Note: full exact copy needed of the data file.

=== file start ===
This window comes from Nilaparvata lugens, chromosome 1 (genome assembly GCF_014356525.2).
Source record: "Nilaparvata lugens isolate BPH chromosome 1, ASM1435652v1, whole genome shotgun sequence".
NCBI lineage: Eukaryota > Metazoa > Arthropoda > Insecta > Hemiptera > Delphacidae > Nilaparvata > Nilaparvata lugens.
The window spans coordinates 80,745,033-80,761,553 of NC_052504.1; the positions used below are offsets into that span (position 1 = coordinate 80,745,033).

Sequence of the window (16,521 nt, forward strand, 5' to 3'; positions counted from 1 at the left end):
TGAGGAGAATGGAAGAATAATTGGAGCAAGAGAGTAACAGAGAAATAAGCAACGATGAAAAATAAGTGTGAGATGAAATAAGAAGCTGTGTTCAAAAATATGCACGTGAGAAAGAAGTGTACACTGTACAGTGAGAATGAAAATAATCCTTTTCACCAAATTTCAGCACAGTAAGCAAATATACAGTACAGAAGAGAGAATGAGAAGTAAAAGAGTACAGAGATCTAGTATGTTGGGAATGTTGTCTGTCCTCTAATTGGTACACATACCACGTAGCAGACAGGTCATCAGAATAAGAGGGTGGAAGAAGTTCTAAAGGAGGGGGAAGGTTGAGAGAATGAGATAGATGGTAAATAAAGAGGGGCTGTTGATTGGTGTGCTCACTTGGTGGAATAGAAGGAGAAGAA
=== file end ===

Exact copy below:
This window comes from Nilaparvata lugens, chromosome 1 (genome assembly GCF_014356525.2).
Source record: "Nilaparvata lugens isolate BPH chromosome 1, ASM1435652v1, whole genome shotgun sequence".
NCBI lineage: Eukaryota > Metazoa > Arthropoda > Insecta > Hemiptera > Delphacidae > Nilaparvata > Nilaparvata lugens.
The window spans coordinates 80,745,033-80,761,553 of NC_052504.1; the positions used below are offsets into that span (position 1 = coordinate 80,745,033).

Sequence of the window (16,521 nt, forward strand, 5' to 3'; positions counted from 1 at the left end):
TGAGGAGAATGGAAGAATAATTGGAGCAAGAGAGTAACAGAGAAATAAGCAACGATGAAAAATAAGTGTGAGATGAAATAAGAAGCTGTGTTCAAAAATATGCACGTGAGAAAGAAGTGTACACTGTACAGTGAGAATGAAAATAATCCTTTTCACCAAATTTCAGCACAGTAAGCAAATATACAGTACAGAAGAGAGAATGAGAAGTAAAAGAGTACAGAGATCTAGTATGTTGGGAATGTTGTCTGTCCTCTAATTGGTACACATACCACGTAGCAGACAGGTCATCAGAATAAGAGGGTGGAAGAAGTTCTAAAGGAGGGGGAAGGTTGAGAGAATGAGATAGATGGTAAATAAAGAGGGGCTGTTGATTGGTGTGCTCACTTGGTGGAATAGAAGGAGAAGAA